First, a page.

December 3, 2009 | By Don Lee
Federal Reserve Chairman Ben S. Bernanke may be heavily favored to win Senate confirmation for a second term, but he faces a far tougher challenge in trying to beat back efforts by angry lawmakers to curb the Fed's independence as an arbiter of economic policy. The anger, which is likely to boil up today at Bernanke's confirmation hearing, arises from the Fed's widely acknowledged failure to curb the excessive risk-taking and other financial behavior that helped precipitate the worst economic crisis since the Great Depression.
December 4, 2009 | By Don Lee
Federal Reserve Chairman Ben S. Bernanke on Thursday defended the central bank's record and argued for preserving its regulatory powers, but lawmakers in both parties were unmoved as they lobbed sharp criticisms at him and the Fed for lapses that contributed to the financial crisis. Bernanke is widely expected to win a second term as chairman, but the confirmation hearing before the Senate Banking Committee provided new evidence of the intense resentment in Congress over what is seen as the Fed's failure to tighten credit and curb financial risk-taking in time to avert the worst economic downturn since the 1930s.
March 18, 2010 | By Jim Puzzanghera
Federal Reserve Chairman Ben S. Bernanke told lawmakers Wednesday that regulatory failures by the central bank helped trigger the financial crisis, but that doesn't mean they should strip the agency of much or all of its oversight of individual banks. The Fed has been under intense fire for not heading off the meltdown of the housing and financial markets. The criticism has been particularly harsh in Congress, where lawmakers are considering a sweeping overhaul of financial regulations that would curtail the central bank's role in bank supervision.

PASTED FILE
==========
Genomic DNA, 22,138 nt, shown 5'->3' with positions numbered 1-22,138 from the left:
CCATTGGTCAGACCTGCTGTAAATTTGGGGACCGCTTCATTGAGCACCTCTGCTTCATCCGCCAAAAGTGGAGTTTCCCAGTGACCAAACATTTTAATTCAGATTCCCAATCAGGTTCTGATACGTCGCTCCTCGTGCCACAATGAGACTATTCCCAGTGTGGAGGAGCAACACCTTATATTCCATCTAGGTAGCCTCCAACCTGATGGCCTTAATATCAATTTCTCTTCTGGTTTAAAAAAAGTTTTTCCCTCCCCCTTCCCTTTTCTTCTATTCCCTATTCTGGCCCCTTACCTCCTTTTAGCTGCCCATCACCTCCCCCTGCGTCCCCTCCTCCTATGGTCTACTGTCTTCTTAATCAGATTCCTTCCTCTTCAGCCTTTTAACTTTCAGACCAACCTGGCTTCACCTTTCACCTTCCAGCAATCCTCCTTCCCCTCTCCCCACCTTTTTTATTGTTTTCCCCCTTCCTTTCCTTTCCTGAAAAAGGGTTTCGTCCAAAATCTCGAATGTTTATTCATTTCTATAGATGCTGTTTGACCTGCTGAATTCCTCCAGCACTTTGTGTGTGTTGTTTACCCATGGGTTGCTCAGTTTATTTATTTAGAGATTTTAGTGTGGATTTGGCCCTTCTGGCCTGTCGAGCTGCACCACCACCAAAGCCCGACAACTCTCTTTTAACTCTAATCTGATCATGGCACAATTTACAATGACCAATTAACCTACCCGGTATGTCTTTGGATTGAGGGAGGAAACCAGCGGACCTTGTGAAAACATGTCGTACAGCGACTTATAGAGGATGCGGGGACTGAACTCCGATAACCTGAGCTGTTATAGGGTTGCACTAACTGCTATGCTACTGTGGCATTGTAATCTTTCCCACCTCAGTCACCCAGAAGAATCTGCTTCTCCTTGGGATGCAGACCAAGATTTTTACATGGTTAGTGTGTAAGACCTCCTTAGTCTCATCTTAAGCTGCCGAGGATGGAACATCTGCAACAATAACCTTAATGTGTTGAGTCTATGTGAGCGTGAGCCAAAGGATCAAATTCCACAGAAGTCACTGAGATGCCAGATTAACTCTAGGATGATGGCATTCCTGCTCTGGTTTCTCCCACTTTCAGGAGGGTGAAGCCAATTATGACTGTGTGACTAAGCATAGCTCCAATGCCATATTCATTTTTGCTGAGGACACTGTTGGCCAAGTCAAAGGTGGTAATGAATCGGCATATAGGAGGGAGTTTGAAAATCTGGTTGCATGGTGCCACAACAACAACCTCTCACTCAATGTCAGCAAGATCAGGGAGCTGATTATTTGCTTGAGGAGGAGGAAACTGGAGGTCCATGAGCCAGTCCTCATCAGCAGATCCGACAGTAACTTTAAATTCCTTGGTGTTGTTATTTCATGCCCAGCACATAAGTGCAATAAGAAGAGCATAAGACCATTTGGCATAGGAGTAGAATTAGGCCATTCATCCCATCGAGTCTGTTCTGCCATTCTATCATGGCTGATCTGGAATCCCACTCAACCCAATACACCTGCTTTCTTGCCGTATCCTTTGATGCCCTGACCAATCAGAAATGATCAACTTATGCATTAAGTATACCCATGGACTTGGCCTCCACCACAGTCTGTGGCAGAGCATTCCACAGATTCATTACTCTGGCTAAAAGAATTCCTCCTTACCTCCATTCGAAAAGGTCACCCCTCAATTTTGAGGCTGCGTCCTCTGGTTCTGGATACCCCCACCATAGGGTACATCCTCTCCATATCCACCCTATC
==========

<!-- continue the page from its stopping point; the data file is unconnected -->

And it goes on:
January 24, 2010 | By Jim Puzzanghera
Federal Reserve Chairman Ben S. Bernanke, whose reconfirmation has become surprisingly jeopardized, received a bipartisan boost Saturday from two key senators who reiterated their support for him and predicted he would win a second four-year term. Senate banking committee Chairman Christopher J. Dodd (D-Conn.) and Sen. Judd Gregg (R-N.H.), who also serves on the committee, took the unusual step of issuing a weekend statement on Bernanke's behalf. The move came a day after two Democratic senators, Barbara Boxer of California and Russell D. Feingold of Wisconsin, announced their opposition to Bernanke's renomination as head of the central bank, fueling speculation that his confirmation could be scuttled.
January 29, 2010 | By Janet Hook and Don Lee
The Senate, putting market stability ahead of populist anger at Wall Street, voted Thursday to give Federal Reserve Chairman Ben S. Bernanke a second four-year term as head of the nation's central bank. The 70-30 vote was a hard-won victory for President Obama, who had lobbied senators who threatened to block the confirmation of a Bush-era holdover whom they considered an emblem of failed economic policy. The bipartisan vote came three days before the expiration of Bernanke's first term.
Los Angeles Times Articles